What does this mean to us? That our triangle requires new points. It’s time to change our message - so we are creating a point of trust that matters to people - and the messenger speaking to that point. We won’t have trust without that kind of shape.
Mon, April 28 2008
Filed under: Social Media •
See3 recently sent around this nifty list of video tips. I really like it, so I’m sharing it in its entirety, followed by a video I think exhibits many of these principles. More on See3 at the bottom of this list. Thanks See3!
10 Things to Remember When Shooting Video for the Web
We are consistently meeting organizations that are thirsting for more effective and creative ways to use video in their online strategies. We think that integrating video is critical, but doing it the right way can make all the difference to your campaign. Here are some useful tips for making a better video.
1. Tell a story. If you want your audience to identify with your mission, you need a compelling story that connects your work to real people. If a story moves you, it will likely move others as well - and become the foundation for deeper involvement.
2. Keep the audience in mind. Are you trying to reach urban street youth or retired veterans? Tailor your messaging for a targeted audience and consider how you want it to feel before the camera starts rolling.
3. Make a clear call to action. You have their attention, now tell your viewers how you want them to engage, whether it’s donating money, visiting a website or volunteering.
4. Shoot video with repurposing in mind. Video footage can be reused for different projects and messages. Building a media library is a valuable long-term asset for your organization. Have a camera ready for every important event. Ask volunteers to document their work and make it available for future events, trainings, and online use.
5. Think outside of the box. Consider new ways to make your video edgy or gripping. Use music, stills, or archival footage to reel a viewer in and then maintain energy throughout the piece.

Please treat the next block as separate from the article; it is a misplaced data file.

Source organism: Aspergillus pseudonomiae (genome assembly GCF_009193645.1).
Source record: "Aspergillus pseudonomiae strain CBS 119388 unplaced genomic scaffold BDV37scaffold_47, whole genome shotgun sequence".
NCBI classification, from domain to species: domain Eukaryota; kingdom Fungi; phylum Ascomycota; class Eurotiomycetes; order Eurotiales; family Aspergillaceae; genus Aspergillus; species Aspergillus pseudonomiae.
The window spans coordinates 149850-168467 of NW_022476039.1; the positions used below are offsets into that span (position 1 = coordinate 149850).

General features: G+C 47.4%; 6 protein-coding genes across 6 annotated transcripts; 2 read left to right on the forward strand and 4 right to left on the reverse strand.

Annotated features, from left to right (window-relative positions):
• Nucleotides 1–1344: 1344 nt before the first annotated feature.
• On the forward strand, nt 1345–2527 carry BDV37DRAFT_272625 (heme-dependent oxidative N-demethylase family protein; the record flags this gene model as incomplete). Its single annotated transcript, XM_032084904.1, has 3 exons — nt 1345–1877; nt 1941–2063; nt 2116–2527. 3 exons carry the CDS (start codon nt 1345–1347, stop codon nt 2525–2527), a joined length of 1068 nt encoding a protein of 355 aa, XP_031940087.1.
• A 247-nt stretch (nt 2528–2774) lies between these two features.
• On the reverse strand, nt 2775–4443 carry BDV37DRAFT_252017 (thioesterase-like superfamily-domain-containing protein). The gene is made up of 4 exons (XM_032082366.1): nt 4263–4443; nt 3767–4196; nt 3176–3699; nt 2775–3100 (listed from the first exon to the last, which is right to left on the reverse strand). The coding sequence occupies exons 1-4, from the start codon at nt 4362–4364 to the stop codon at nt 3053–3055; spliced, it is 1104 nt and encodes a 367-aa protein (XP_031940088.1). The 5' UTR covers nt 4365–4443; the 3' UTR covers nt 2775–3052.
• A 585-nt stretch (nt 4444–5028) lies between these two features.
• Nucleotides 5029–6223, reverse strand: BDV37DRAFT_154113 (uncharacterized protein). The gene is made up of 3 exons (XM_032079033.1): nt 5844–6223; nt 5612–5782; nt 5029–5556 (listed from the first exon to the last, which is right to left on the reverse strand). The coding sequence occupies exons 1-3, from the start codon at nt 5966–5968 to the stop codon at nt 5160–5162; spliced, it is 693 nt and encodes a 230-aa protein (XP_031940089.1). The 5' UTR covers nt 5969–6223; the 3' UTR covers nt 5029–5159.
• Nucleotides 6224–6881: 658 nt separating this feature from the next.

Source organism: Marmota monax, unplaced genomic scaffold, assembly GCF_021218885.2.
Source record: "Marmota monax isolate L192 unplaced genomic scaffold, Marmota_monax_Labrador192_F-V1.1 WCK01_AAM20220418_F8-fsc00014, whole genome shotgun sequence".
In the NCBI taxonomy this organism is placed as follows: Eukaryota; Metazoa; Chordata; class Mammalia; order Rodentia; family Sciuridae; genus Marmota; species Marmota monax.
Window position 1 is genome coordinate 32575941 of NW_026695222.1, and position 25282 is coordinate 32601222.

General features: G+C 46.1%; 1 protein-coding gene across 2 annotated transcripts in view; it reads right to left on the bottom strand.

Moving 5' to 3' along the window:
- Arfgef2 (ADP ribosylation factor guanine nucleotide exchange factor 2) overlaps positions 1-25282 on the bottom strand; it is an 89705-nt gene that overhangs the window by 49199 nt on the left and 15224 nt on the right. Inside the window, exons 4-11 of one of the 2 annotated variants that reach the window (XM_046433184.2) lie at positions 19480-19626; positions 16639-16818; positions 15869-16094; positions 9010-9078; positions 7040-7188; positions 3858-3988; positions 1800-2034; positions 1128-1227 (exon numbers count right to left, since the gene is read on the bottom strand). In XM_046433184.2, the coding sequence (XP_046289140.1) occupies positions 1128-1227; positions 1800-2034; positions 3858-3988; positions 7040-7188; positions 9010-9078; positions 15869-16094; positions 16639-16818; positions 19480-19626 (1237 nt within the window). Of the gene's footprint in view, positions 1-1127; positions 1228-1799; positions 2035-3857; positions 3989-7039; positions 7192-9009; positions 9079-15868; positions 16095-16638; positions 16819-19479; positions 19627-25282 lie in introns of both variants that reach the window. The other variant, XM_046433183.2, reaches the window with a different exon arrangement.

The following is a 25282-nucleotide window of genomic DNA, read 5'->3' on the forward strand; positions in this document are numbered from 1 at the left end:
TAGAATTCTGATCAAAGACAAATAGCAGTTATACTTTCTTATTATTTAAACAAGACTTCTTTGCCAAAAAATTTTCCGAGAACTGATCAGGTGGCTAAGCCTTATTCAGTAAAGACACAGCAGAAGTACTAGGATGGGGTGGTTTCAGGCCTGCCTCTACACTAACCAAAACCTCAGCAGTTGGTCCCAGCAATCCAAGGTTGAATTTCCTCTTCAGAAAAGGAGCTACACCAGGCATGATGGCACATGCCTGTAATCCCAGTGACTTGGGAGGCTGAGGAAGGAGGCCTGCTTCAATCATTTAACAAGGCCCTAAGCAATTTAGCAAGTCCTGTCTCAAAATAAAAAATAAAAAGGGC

6. Prepare a script and get some feedback. Yes, even a one- or two-minute video needs the arc of a well-considered story. Scripts help lay the foundation for every piece of good production out there. Use feedback from trustworthy sources to make improvements.
7. B-roll (footage where people aren’t talking) is important. Too many talking heads can make it difficult to hold a viewer’s attention. Collect all the footage you can and choose your best content when it’s time to edit.
8. Sound is critical. One of the most underappreciated aspects of production is sound quality. Web viewers are more likely to watch a poor-quality video with good sound than a good-quality video with poor sound.
9. Give the viewer the right web tools. Can the viewer forward the video to a friend, subscribe to your RSS feed, get involved, and sign up for your newsletter right there on the spot? If not, they should.
10. Host a screening. Working with award-winning documentarians makes screenings here at See3 one of the most exciting parts of our work. Professional films rely on screenings, so why shouldn’t nonprofits? Screenings foster discussion and feedback from others who care about your message. It’s also an opportunity to meet up with others in your nonprofit community. For See3, it helps us maintain the award-winning video quality that we strive for with every project.
Fri, April 25 2008
Filed under: Marketing essentials •
Mark Rovner and I have been working on a little project - maybe it will turn into a book. We test-drove some of the content at the Nonprofit Technology Conference, and the NTC conference attendees were brilliant and contributed much to our thought process! The session was received warmly enough that we were asked to type up a little summary for the NTEN newsletter. I wanted to share that (it’s below), as well as the official blog for this topic. We welcome thoughts, comments, additions—any input at all!
Here’s what we said:
The NTC in New Orleans was full of fantastic, sparkly, shiny new technology tools. And then there was our session. No winsome widgets, no witty Twittering, no Dopplr-found Doppelgangers.
And that was the point.
Which is this: What makes technology tools great is not the technology. It’s the people behind them. Successful technology is about bonds, not wires. It’s human connections that matter. “Social media” is about “social” more than it’s about “media”.
If you missed our session, we summed it up in the title: The Seven Things Everyone Wants: What Freud and Buddha Understood (and We’re Forgetting) about Online Outreach.
Some very human principles make or break the success of absolutely everything you do online. These are the kind of truths Buddha or Freud – explorers of the deepest recesses of the human mind—talked about. To achieve true marketing “enlightenment,” you need to tap into fundamental human needs with your technology – rather than hoping technology can inspire alone. You may think this sounds a bit like Maslow – and it is – but with a twist: Maslow was uncovering human needs; We are showing how his and other deep needs can be employed to foster a more humane world.
There are at least seven of these fundamental needs, and that’s what we covered in our session. We threw out a need, and the folks in the session talked about how they’d met it through online communications. (Hat tip to Britt Bravo for capturing the examples so well in her blog.) There are other human needs – we’d like to add simplicity and humor to the list of seven – but this was a start.